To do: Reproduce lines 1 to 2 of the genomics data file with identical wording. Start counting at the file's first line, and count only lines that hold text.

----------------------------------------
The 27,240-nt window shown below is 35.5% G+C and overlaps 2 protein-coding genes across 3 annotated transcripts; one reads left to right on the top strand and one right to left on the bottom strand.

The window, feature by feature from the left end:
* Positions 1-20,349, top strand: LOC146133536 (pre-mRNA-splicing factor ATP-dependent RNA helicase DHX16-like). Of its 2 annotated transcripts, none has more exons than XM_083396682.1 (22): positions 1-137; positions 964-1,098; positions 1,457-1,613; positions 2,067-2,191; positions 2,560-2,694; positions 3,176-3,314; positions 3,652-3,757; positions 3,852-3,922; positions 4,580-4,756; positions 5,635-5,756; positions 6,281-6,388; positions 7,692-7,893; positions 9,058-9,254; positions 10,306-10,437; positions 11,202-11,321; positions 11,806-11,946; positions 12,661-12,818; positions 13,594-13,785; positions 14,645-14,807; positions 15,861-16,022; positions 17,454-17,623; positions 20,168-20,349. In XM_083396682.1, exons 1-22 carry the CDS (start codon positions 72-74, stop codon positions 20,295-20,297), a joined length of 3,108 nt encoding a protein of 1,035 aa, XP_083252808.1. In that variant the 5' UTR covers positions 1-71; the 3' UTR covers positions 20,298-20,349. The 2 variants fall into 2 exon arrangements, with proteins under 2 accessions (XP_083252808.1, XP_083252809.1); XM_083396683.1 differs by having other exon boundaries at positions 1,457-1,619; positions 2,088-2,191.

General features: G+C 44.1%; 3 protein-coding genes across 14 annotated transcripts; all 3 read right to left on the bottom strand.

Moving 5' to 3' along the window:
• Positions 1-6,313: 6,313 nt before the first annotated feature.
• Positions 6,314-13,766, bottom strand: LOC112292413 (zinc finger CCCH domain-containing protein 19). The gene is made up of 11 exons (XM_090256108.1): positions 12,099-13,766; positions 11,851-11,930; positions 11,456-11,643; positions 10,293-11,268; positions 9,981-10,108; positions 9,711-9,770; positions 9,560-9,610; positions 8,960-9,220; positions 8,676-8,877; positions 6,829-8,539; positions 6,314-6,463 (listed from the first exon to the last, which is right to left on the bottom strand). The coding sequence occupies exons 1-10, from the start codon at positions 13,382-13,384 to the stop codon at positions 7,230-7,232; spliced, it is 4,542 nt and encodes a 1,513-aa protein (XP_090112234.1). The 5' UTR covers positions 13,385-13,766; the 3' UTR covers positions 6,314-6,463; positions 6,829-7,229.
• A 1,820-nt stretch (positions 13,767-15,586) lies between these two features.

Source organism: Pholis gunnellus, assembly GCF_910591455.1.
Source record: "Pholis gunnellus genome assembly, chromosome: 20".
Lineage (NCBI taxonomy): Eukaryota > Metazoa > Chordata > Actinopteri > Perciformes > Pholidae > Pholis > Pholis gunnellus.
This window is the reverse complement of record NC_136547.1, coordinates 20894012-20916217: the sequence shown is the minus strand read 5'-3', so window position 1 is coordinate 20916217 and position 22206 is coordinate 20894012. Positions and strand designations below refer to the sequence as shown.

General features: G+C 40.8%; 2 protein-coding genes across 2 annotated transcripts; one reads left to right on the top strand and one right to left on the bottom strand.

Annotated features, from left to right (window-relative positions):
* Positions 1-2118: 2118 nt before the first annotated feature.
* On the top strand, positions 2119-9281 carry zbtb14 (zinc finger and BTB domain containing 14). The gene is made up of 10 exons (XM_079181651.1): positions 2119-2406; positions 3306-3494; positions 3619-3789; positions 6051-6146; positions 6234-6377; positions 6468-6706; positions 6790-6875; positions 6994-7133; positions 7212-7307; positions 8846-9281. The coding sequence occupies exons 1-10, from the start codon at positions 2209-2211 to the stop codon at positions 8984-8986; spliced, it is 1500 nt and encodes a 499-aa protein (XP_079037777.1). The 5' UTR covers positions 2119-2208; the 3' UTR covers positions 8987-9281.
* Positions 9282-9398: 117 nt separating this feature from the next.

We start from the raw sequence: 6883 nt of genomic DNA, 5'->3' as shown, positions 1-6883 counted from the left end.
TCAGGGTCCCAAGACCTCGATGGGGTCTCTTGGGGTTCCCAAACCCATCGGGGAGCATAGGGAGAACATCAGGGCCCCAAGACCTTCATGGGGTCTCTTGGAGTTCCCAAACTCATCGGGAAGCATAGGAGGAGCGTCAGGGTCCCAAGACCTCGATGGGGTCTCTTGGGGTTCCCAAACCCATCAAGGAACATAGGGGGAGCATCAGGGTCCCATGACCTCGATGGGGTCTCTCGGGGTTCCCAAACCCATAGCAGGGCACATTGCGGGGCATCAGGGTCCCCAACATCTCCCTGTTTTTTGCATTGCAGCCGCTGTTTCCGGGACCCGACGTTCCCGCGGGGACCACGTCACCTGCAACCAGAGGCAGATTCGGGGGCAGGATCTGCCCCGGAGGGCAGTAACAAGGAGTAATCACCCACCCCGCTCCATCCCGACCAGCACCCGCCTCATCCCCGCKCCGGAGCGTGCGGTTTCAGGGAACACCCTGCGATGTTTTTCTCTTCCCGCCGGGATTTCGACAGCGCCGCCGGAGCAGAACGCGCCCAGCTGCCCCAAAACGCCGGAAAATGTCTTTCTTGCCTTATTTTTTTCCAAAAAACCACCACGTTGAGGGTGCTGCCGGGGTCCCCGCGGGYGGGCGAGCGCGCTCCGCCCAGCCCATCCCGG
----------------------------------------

The 27,240-nt window shown below is 35.5% G+C and overlaps 2 protein-coding genes across 3 annotated transcripts; one reads left to right on the top strand and one right to left on the bottom strand.

The window, feature by feature from the left end: